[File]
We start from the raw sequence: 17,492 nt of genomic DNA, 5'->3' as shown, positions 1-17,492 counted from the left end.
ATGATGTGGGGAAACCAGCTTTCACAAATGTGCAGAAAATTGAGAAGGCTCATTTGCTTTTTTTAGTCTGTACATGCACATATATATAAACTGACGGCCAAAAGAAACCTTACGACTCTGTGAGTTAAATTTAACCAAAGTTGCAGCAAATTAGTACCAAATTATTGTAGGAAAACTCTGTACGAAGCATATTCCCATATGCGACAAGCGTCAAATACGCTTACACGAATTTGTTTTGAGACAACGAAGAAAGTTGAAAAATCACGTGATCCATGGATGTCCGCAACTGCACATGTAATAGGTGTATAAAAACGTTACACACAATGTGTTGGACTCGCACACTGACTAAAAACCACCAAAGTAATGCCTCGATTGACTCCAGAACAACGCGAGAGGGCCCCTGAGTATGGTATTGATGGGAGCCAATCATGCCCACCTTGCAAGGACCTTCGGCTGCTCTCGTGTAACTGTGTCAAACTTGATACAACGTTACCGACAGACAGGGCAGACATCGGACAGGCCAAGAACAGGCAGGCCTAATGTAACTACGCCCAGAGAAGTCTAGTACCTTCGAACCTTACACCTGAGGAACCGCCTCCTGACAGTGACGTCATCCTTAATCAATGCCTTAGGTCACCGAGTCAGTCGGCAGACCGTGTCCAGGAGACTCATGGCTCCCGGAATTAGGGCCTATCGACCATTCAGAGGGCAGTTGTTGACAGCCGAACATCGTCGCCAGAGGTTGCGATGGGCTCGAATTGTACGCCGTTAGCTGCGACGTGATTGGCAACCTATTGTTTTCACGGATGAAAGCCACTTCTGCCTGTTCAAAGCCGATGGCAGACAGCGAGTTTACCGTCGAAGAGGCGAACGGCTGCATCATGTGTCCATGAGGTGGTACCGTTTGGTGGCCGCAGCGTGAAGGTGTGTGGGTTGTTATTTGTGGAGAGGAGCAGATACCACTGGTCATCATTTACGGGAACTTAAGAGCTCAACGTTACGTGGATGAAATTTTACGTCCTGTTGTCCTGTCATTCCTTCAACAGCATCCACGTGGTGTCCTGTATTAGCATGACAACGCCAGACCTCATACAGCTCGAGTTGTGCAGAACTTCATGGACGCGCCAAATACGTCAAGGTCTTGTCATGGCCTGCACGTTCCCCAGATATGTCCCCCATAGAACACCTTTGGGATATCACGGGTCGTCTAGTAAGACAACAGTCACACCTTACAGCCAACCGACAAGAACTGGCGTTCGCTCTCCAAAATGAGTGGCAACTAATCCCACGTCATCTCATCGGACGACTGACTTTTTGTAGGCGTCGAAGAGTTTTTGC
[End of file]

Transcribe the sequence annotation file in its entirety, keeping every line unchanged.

We start from the raw sequence: 17,492 nt of genomic DNA, 5'->3' as shown, positions 1-17,492 counted from the left end.
ATGATGTGGGGAAACCAGCTTTCACAAATGTGCAGAAAATTGAGAAGGCTCATTTGCTTTTTTTAGTCTGTACATGCACATATATATAAACTGACGGCCAAAAGAAACCTTACGACTCTGTGAGTTAAATTTAACCAAAGTTGCAGCAAATTAGTACCAAATTATTGTAGGAAAACTCTGTACGAAGCATATTCCCATATGCGACAAGCGTCAAATACGCTTACACGAATTTGTTTTGAGACAACGAAGAAAGTTGAAAAATCACGTGATCCATGGATGTCCGCAACTGCACATGTAATAGGTGTATAAAAACGTTACACACAATGTGTTGGACTCGCACACTGACTAAAAACCACCAAAGTAATGCCTCGATTGACTCCAGAACAACGCGAGAGGGCCCCTGAGTATGGTATTGATGGGAGCCAATCATGCCCACCTTGCAAGGACCTTCGGCTGCTCTCGTGTAACTGTGTCAAACTTGATACAACGTTACCGACAGACAGGGCAGACATCGGACAGGCCAAGAACAGGCAGGCCTAATGTAACTACGCCCAGAGAAGTCTAGTACCTTCGAACCTTACACCTGAGGAACCGCCTCCTGACAGTGACGTCATCCTTAATCAATGCCTTAGGTCACCGAGTCAGTCGGCAGACCGTGTCCAGGAGACTCATGGCTCCCGGAATTAGGGCCTATCGACCATTCAGAGGGCAGTTGTTGACAGCCGAACATCGTCGCCAGAGGTTGCGATGGGCTCGAATTGTACGCCGTTAGCTGCGACGTGATTGGCAACCTATTGTTTTCACGGATGAAAGCCACTTCTGCCTGTTCAAAGCCGATGGCAGACAGCGAGTTTACCGTCGAAGAGGCGAACGGCTGCATCATGTGTCCATGAGGTGGTACCGTTTGGTGGCCGCAGCGTGAAGGTGTGTGGGTTGTTATTTGTGGAGAGGAGCAGATACCACTGGTCATCATTTACGGGAACTTAAGAGCTCAACGTTACGTGGATGAAATTTTACGTCCTGTTGTCCTGTCATTCCTTCAACAGCATCCACGTGGTGTCCTGTATTAGCATGACAACGCCAGACCTCATACAGCTCGAGTTGTGCAGAACTTCATGGACGCGCCAAATACGTCAAGGTCTTGTCATGGCCTGCACGTTCCCCAGATATGTCCCCCATAGAACACCTTTGGGATATCACGGGTCGTCTAGTAAGACAACAGTCACACCTTACAGCCAACCGACAAGAACTGGCGTTCGCTCTCCAAAATGAGTGGCAACTAATCCCACGTCATCTCATCGGACGACTGACTTTTTGTAGGCGTCGAAGAGTTTTTGC